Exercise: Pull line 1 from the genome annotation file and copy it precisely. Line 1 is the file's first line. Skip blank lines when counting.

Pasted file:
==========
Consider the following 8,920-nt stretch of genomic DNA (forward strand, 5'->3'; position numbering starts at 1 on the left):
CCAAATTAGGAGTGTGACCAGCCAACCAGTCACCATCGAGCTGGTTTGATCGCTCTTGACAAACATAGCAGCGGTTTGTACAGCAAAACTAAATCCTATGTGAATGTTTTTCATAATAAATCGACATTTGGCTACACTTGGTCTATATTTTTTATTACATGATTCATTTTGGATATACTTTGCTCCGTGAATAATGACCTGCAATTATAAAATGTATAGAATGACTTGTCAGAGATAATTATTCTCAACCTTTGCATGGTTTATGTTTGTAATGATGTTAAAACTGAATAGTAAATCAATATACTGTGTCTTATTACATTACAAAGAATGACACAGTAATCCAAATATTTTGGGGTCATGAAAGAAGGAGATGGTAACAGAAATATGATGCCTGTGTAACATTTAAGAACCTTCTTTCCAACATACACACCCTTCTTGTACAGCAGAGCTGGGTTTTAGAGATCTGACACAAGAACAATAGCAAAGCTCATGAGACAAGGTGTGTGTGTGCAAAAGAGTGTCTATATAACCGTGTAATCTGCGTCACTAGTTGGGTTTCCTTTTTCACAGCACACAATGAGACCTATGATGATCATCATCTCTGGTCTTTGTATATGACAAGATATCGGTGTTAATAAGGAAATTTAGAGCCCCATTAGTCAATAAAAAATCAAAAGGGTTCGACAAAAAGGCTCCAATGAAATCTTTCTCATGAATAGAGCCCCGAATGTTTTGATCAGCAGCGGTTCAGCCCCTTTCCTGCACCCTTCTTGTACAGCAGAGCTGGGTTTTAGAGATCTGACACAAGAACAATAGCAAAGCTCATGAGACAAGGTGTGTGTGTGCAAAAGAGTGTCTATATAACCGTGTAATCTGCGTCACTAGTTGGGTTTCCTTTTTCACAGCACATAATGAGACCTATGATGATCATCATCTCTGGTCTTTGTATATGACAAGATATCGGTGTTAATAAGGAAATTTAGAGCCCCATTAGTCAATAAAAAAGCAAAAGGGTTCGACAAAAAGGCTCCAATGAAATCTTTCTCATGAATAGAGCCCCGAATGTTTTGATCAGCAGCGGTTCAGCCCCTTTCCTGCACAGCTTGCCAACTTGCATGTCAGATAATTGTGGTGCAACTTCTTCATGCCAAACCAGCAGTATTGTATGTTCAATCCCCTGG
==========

Consider the following 8,920-nt stretch of genomic DNA (forward strand, 5'->3'; position numbering starts at 1 on the left):